The Market Made Them Do It

Sam Pizzigati

Sam Pizzigati Editor, Too Much online magazine

Back in 1999, near the dizzying height of the dot.com boom, no executive in Corporate America personified the soaring pay packages of America’s CEOs more than Jack Welch, the chief exec at General Electric. Welch took home $75 million that year.

What explained the enormity of that compensation? Welch didn’t claim any genius on his part. He credited his success, instead, to the genius of the free market.

“Is my salary too high?” mused Welch. “Somebody else will have to decide that, but this is a competitive marketplace.”

Translation: “I deserve every penny. The market says so.”

Top U.S. corporate execs today, on average, are doing even better than top execs in Welch’s heyday. In 1999, notes a just-released new report from the Economic Policy Institute, CEOs at the nation’s 350 biggest corporations pocketed 248 times the pay of average workers in their industries. Top execs last year averaged 312 times more.

What explains this growing generosity to America’s top corporate chiefs? Today’s apologists for over-the-top CEO compensation, like Jack Welch a generation ago, point to the market.

One leading critic of these apologists, the Dutch management scientist Manfred Kets de Vries, neatly summed up this market world view earlier this year: Big CEO pay packages “reflect market demands for a CEO’s unique skills and contribution to the bottom line.” Mega-million executive paychecks “merely represent the market forces of supply and demand.”

“CEOs who cheerlead for market forces wouldn’t think of having them actually applied to their own pay packages,” as commentator Matthew Miller has noted in the Los Angeles Times. “The reality is that CEO pay is set through a clubby, rigged system in which CEOs, their buddies on board compensation committees and a small cadre of lawyers and ‘compensation consultants’ are in cahoots to keep the millions coming.”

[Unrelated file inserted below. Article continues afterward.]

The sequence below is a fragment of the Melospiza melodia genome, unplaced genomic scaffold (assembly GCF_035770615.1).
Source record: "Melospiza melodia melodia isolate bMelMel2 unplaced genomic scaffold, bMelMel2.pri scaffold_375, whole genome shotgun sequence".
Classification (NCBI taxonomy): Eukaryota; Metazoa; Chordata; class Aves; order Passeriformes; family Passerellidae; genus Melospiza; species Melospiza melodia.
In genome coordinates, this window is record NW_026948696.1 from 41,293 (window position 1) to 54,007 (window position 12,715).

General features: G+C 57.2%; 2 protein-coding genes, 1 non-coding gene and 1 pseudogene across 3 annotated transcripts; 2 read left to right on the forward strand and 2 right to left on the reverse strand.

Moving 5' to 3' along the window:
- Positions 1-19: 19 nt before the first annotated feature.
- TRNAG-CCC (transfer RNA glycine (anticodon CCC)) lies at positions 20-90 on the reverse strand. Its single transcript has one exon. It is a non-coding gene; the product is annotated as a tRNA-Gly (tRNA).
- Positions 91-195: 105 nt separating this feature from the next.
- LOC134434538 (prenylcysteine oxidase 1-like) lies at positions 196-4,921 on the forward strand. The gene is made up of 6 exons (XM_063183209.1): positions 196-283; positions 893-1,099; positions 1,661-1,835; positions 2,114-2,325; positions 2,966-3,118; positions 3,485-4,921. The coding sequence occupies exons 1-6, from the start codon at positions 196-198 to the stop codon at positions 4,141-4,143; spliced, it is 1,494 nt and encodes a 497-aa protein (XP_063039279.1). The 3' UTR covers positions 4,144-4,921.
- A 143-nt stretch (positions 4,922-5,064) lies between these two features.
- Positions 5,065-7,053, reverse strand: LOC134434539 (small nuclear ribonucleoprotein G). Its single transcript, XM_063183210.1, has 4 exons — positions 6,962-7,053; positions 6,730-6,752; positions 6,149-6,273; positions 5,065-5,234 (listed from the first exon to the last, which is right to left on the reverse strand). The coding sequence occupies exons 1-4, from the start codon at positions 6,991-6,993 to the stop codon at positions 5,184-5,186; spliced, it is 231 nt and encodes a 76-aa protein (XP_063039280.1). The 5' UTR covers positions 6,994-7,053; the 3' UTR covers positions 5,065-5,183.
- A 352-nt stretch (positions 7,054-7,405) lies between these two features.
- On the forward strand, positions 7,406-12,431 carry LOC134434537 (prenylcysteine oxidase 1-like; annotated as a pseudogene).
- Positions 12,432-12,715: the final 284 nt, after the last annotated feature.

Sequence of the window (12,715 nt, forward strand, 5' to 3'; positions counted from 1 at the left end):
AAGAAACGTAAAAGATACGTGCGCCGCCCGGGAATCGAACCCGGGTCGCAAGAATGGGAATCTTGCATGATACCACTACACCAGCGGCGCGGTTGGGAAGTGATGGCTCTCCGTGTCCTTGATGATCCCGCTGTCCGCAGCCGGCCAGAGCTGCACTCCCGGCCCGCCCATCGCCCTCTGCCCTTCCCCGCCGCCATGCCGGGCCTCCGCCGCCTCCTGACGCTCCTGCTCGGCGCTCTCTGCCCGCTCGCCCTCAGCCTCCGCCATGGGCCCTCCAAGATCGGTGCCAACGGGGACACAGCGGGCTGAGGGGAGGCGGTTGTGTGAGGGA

“CEO compensation,” agree Lawrence Michel and Jessica Schieder, the authors of the new Economic Policy Institute executive pay report, “appears to reflect not greater productivity of executives but the power of CEOs to extract concessions.”

If CEOs earned less, the pair add, we would see “no adverse impact on output or employment.” Instead, they go on, lower executive paychecks would mean higher rewards for corporate workers, since the huge paydays that go to CEOs today reflect “income that otherwise would have accrued to others.”

How could those “others,” the rest of us, best go about lowering CEO compensation? Michel and Schieder offer a variety of promising proposals, ranging from higher marginal income tax rates to higher corporate tax rates on companies with excessively wide CEO-to-worker compensation ratios.

And what might a reasonable CEO-to-worker pay ratio be? The new Economic Policy Institute research suggests one plausible goal. Back in 1965, Michel and Schieder calculate, America’s top execs only pulled down 20 times more pay than the nation’s average workers.

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Reposted from Inequality.org

Sam Pizzigati edits Too Much, the online weekly on excess and inequality. He is an associate fellow at the Institute for Policy Studies in Washington, D.C. Last year, he played an active role on the team that generated The Nation magazine special issue on extreme inequality. That issue recently won the 2009 Hillman Prize for magazine journalism. Pizzigati’s latest book, Greed and Good: Understanding and Overcoming the Inequality that Limits Our Lives (Apex Press, 2004), won an “outstanding title” of the year ranking from the American Library Association’s Choice book review journal.

Posted In: Allied Approaches

Union Matters

He Gets the Bucks, We Get All the Deadly Bangs

Sam Pizzigati

Sam Pizzigati Editor, Too Much online magazine

National Rifle Association chief Wayne LaPierre has had better weeks. First came the horrific early August slaughters in California, Texas, and Ohio that left dozens dead, murders that elevated public pressure on the NRA’s hardline against even the mildest of moves against gun violence. Then came revelations that LaPierre — whose labors on behalf of the nonprofit NRA have made him a millionaire many times over — last year planned to have his gun lobby group bankroll a 10,000-square-foot luxury manse near Dallas for his personal use. In response, LaPierre had his flacks charge that the NRA’s former ad agency had done the scheming to buy the mansion. The ad agency called that assertion “patently false” and related that LaPierre had sought the agency’s involvement in the scheme, a request the agency rejected. The mansion scandal, notes the Washington Post, comes as the NRA is already “contending with the fallout from allegations of lavish spending by top executives.”

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Corruption Coordinates

Corruption Coordinates